(CNN) — If you don’t know El Niño now, you will soon.
The waters of the eastern Pacific Ocean are heating up, scientists say, building towards a strong El Niño event that could rival the intensity of the record 1997 event that wreaked weather-related havoc across the globe, from mudslides in California to fires in Australia.
According to the latest forecast released Thursday by NOAA’s Climate Prediction Center, this year’s El Niño is “significant and strengthening.”
“There is a greater than 90% chance that El Niño will continue through Northern Hemisphere winter 2015-16, and around an 85% chance it will last into early spring 2016,” the NOAA said in a statement.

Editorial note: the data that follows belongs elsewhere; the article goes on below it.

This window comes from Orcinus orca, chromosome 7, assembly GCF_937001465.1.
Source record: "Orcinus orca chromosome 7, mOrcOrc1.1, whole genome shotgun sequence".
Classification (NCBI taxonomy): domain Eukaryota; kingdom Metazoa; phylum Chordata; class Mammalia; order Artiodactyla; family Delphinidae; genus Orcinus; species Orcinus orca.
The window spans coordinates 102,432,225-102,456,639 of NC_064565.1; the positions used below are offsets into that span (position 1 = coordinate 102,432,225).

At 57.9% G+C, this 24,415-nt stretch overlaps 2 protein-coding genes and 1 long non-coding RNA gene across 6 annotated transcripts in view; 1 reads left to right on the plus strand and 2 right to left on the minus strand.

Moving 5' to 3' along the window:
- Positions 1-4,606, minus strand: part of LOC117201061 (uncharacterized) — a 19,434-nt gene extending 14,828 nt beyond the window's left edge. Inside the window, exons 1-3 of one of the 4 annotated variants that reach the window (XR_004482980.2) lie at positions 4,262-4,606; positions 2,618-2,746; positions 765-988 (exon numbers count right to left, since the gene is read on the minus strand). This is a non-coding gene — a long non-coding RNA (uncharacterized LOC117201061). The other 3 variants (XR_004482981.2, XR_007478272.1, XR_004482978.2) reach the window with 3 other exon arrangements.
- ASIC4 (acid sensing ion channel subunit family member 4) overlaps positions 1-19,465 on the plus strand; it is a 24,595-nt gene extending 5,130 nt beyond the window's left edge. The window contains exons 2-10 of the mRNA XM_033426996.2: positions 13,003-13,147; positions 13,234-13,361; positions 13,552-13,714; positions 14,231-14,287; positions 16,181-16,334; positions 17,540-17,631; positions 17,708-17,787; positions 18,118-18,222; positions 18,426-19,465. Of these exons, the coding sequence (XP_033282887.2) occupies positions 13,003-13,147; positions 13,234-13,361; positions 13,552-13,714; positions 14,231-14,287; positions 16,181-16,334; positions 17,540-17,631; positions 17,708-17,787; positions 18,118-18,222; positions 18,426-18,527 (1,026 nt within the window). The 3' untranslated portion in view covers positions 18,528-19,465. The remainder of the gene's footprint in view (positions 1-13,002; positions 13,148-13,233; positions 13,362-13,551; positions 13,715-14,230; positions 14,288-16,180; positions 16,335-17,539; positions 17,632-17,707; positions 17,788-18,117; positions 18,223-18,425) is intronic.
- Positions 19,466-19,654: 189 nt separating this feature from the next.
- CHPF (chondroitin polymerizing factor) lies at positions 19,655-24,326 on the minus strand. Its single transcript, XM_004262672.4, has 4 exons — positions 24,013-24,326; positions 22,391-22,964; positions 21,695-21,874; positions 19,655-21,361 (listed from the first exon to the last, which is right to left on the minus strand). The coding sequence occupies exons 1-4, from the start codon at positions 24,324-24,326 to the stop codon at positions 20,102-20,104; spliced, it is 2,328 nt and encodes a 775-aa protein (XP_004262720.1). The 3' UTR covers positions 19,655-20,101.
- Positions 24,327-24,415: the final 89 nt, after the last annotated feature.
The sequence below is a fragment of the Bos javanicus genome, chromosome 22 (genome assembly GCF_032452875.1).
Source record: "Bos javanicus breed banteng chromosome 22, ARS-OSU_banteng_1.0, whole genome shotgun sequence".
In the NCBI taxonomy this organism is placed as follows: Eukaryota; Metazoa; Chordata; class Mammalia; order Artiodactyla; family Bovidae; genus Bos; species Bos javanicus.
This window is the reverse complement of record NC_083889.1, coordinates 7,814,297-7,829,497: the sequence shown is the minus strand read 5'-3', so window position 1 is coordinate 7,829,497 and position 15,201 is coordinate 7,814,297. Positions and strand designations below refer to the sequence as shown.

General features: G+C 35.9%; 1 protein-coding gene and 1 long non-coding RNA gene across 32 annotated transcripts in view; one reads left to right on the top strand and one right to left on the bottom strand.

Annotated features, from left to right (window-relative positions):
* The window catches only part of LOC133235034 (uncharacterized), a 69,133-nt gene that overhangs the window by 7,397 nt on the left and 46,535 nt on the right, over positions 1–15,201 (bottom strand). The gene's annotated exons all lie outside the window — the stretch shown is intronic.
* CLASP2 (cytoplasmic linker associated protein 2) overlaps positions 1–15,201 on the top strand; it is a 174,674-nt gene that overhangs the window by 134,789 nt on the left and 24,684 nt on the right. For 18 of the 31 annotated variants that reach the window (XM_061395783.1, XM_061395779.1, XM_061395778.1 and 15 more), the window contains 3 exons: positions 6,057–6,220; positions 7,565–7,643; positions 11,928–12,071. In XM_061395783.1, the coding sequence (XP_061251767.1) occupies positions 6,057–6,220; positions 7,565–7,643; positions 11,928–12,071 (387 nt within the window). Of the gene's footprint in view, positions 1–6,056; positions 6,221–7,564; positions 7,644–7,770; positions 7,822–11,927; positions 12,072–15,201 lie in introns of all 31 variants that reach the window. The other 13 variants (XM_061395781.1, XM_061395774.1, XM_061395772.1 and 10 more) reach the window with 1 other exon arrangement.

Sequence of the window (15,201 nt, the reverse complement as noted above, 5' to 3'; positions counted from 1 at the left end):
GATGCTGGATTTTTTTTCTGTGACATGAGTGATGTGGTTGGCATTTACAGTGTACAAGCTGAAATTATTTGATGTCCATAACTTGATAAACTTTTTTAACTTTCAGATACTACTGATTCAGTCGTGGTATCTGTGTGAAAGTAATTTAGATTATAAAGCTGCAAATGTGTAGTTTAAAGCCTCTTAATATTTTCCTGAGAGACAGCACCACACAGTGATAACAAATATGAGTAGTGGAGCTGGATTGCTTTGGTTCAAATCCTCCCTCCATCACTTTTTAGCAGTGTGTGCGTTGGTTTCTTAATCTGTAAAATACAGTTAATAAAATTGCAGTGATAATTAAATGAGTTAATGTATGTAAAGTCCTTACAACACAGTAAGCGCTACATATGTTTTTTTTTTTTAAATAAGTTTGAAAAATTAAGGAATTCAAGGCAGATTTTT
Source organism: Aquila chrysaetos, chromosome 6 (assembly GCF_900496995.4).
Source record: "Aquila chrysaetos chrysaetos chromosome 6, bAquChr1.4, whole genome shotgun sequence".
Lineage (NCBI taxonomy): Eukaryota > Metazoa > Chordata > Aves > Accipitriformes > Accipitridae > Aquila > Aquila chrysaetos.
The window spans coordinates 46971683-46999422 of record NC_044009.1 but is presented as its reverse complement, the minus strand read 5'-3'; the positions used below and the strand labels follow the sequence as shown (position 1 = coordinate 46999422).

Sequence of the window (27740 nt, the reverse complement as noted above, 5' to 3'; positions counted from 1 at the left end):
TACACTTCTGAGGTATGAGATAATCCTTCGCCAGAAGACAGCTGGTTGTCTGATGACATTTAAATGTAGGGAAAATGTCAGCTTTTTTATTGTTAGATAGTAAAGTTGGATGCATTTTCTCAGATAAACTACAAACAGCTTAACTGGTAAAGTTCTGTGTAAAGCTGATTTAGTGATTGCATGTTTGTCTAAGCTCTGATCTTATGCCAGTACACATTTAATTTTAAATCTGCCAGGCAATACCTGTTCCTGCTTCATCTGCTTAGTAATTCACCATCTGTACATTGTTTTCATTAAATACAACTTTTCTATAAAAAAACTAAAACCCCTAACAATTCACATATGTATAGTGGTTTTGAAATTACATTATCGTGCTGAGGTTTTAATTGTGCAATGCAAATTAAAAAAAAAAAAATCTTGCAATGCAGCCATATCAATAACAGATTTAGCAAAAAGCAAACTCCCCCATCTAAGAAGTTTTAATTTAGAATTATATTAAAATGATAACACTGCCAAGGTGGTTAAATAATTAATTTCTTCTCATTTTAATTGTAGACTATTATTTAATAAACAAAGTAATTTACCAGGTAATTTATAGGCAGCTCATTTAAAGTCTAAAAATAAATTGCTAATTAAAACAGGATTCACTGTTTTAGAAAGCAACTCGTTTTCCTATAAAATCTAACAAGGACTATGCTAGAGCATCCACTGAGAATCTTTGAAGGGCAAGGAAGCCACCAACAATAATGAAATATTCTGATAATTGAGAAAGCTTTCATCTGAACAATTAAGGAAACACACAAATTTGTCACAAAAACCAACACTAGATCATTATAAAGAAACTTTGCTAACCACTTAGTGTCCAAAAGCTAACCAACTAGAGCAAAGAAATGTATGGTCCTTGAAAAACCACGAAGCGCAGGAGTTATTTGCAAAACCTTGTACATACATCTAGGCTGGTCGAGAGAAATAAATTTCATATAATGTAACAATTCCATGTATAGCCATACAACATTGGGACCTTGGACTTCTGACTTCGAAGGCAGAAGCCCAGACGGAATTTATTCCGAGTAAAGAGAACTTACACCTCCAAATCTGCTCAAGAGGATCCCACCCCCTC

The weather phenomenon largely became a part of the public vernacular during the 1997 El Niño. It caused devastating flooding in the western U.S. and drought in Indonesia. It was blamed for deadly virus outbreaks in…
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